Afterwords (a poem, retrospectives, Alice’s wishes for our daughter Martha’s marriage).

We had some difficulty finding a publisher.  At length we signed a contract with Lexington Books.  Lexington has produced an attractive hardback edition.  On the front cover there is a photograph of the two of us on the day we married (looking very young) and on the back cover a picture taken at our 50th wedding anniversary.

The problem is that this hardback edition is intended for academic libraries and costs $70.  Perhaps in part because of the current recession, we have been told that a paperback edition will be forthcoming only if orders from libraries are substantial.

This is where you can help.  It could make all the difference in getting this book into the hands of those who will carry on from all of us if you could:

* Ask whatever libraries you are connected with — law libraries, college or university libraries, public libraries — to acquire Stepping Stones.  The address of Lexington Books is:

Lexington Books
4501 Forbes Boulevard
Suite 200
Lanham MD 20706, www.lexingtonbooks.com.

There is a customer service number if desired:  800-462-6420.

* If you are told that the library would purchase a paperback edition but cannot afford an expensive hardback copy at this time, we hope you will write to Lexington Books and tell them that.

Let’s look at the bright side.  If your library orders a copy, you can read the durned book for free.  And if enough libraries order copies it will hopefully trigger paperback production, and together we can pass on to our successors what one Zapatista has called the hope of creating “another everything.”

With thanks, love, and comradeship,

Staughton Lynd for S&A

Rouge Forum Update: Staughton Lynd confirmed as Rouge Forum Conference keynoter

Dear Friends,

Great news! Staughton Lynd (http://en.wikipedia.org/wiki/Staughton_Lynd) has agreed to be a keynote speaker at the Rouge Forum Conference in Ypsilanti, Michigan, May 15 to 17:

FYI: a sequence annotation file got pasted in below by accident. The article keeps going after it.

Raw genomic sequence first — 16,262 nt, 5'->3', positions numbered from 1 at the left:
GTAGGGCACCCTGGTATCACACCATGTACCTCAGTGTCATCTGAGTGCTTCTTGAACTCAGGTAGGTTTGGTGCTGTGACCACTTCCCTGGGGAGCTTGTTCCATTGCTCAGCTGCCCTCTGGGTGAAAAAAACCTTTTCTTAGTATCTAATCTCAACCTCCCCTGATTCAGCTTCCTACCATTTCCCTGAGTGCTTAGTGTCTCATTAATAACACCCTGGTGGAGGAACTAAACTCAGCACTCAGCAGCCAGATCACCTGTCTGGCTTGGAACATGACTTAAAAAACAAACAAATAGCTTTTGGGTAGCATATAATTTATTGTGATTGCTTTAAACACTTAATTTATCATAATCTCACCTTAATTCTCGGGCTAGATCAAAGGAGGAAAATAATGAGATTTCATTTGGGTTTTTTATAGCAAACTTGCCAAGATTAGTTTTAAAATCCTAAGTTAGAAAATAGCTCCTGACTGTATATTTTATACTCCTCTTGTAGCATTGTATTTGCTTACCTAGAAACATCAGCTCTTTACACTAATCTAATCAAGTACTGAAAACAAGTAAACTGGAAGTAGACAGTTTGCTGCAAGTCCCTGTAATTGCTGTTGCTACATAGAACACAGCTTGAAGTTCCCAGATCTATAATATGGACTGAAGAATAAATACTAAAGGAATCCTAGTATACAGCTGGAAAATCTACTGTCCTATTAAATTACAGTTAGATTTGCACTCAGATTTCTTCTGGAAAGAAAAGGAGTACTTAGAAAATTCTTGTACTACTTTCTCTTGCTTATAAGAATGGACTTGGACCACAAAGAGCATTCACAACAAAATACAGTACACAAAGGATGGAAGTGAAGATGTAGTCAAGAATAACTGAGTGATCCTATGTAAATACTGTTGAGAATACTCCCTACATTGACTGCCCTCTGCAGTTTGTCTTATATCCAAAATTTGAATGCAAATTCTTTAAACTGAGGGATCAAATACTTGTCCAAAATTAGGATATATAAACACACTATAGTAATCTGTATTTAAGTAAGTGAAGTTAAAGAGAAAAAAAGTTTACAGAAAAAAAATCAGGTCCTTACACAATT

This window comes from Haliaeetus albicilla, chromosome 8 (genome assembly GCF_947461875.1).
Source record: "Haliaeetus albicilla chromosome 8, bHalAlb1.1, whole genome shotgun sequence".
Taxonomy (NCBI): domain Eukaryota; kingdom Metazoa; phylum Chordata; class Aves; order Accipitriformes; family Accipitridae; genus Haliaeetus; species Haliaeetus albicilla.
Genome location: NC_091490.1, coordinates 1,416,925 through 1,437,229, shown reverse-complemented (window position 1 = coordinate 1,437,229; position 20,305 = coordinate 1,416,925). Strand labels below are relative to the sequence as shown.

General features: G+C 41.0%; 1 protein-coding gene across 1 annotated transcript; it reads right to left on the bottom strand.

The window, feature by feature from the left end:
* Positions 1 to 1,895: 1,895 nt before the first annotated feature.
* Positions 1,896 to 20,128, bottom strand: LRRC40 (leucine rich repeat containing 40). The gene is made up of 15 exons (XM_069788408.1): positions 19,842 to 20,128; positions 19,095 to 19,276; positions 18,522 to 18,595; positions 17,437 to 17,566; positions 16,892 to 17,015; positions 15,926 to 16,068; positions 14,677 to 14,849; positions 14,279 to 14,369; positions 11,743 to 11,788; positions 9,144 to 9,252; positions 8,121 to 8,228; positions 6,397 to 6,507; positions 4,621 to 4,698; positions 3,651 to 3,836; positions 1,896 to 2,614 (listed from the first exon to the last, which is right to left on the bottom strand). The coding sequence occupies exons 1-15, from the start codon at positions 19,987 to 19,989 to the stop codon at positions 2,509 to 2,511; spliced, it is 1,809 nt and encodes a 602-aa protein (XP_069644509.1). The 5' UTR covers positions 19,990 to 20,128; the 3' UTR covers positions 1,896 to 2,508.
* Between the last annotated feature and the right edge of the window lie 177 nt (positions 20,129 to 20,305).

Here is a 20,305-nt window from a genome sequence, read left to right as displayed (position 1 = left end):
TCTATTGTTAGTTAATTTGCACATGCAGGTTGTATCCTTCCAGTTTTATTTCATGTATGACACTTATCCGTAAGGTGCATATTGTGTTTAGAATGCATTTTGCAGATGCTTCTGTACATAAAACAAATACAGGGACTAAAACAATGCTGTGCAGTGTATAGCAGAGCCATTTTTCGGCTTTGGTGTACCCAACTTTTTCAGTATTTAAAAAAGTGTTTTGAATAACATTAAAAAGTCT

Next week, more good news on the keynote topic.

Kathy Emery, expert on the Freedom Schools and, with Susan Ohanian, author of Why Is Corporate America Bashing Our Public Schools?, will be presenting in Los Angeles at the UTLA Human Rights Conference, 3303 Wilshire Blvd, March 27 and 28.

You can find a review at Book TV on CSPAN of Jeff Perry’s new book Hubert Harrison, The Voice of Harlem Radicalism.

Ravi Kumar has a fine interview with Peter Mclaren linked to Radical Notes online.

Resistance to inequality and injustice grows each week. From February 18th to 20th, NYU students occupied a building. They were removed and subsequently expelled. Each struggle brings its own lesson on how to better prepare. Details are here.

There is a lengthy struggle, a strike and civil uprising on Martinique.

A bus strike may lead to a general strike in Ireland.

Two big Marches in March.
Most of the anti-war movement will be on the streets on March 21 to condemn the invasion of Iraq (next week a report on the decisions made by the Historians Against the War regarding Afghanistan and other imperial adventures). And there is a call nationwide to March Forth on March 4th, against the homophobia inherent in the vote on California’s Prop 8.

Tougher News: George Soros agrees the sky is falling.

While the auto bailout/UAW sellout amounts to what looks to be the coming end of auto-worker health benefits.

Joel Kovel was fired at Bard. You can review the background and offer help here.

Thanks to Bonnie M, Paul, Joe B and C, Adam, Amber, Candace, Sally, Julie, Jill, Sandy, Laurel, EWR, Ravi, Don A, Ginger H, Kim B, Perry and Steve, Shelly, Kelly, Gina, Ludden, Carlson, Riley, Tommie, Bob, Dave and Sharon, Elaine H, Penny Brown, Sue, Greg and Katie, Bill B, Kevin, Paul and Mary.

All the best,